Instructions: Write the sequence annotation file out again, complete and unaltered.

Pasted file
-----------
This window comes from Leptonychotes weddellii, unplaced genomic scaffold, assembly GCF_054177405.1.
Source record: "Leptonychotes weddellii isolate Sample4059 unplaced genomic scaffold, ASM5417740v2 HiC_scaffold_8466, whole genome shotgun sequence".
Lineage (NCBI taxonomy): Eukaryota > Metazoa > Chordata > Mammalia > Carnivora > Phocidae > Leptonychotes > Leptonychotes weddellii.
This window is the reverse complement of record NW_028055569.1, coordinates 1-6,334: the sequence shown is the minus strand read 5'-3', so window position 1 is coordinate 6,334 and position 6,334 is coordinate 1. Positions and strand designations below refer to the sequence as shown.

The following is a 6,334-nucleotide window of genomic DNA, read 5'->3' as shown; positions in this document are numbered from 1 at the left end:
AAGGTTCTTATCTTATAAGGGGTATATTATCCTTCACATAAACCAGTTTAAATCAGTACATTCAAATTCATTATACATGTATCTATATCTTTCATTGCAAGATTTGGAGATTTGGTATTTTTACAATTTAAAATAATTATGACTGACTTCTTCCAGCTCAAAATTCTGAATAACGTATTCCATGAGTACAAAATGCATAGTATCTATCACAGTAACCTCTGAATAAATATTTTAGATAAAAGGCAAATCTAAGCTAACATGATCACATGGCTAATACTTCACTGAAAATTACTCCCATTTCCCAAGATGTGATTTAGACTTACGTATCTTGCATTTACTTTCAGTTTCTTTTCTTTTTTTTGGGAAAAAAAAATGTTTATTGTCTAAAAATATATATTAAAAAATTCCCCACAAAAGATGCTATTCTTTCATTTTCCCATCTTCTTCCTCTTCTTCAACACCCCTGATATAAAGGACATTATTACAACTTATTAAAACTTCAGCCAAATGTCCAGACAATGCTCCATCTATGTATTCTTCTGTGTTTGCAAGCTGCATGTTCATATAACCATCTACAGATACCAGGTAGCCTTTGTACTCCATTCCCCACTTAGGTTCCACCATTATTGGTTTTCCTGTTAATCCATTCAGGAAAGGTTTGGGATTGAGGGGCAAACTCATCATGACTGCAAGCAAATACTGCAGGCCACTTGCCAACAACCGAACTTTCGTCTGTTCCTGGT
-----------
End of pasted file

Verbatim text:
This window comes from Leptonychotes weddellii, unplaced genomic scaffold, assembly GCF_054177405.1.
Source record: "Leptonychotes weddellii isolate Sample4059 unplaced genomic scaffold, ASM5417740v2 HiC_scaffold_8466, whole genome shotgun sequence".
Lineage (NCBI taxonomy): Eukaryota > Metazoa > Chordata > Mammalia > Carnivora > Phocidae > Leptonychotes > Leptonychotes weddellii.
This window is the reverse complement of record NW_028055569.1, coordinates 1-6,334: the sequence shown is the minus strand read 5'-3', so window position 1 is coordinate 6,334 and position 6,334 is coordinate 1. Positions and strand designations below refer to the sequence as shown.

The following is a 6,334-nucleotide window of genomic DNA, read 5'->3' as shown; positions in this document are numbered from 1 at the left end:
AAGGTTCTTATCTTATAAGGGGTATATTATCCTTCACATAAACCAGTTTAAATCAGTACATTCAAATTCATTATACATGTATCTATATCTTTCATTGCAAGATTTGGAGATTTGGTATTTTTACAATTTAAAATAATTATGACTGACTTCTTCCAGCTCAAAATTCTGAATAACGTATTCCATGAGTACAAAATGCATAGTATCTATCACAGTAACCTCTGAATAAATATTTTAGATAAAAGGCAAATCTAAGCTAACATGATCACATGGCTAATACTTCACTGAAAATTACTCCCATTTCCCAAGATGTGATTTAGACTTACGTATCTTGCATTTACTTTCAGTTTCTTTTCTTTTTTTTGGGAAAAAAAAATGTTTATTGTCTAAAAATATATATTAAAAAATTCCCCACAAAAGATGCTATTCTTTCATTTTCCCATCTTCTTCCTCTTCTTCAACACCCCTGATATAAAGGACATTATTACAACTTATTAAAACTTCAGCCAAATGTCCAGACAATGCTCCATCTATGTATTCTTCTGTGTTTGCAAGCTGCATGTTCATATAACCATCTACAGATACCAGGTAGCCTTTGTACTCCATTCCCCACTTAGGTTCCACCATTATTGGTTTTCCTGTTAATCCATTCAGGAAAGGTTTGGGATTGAGGGGCAAACTCATCATGACTGCAAGCAAATACTGCAGGCCACTTGCCAACAACCGAACTTTCGTCTGTTCCTGGT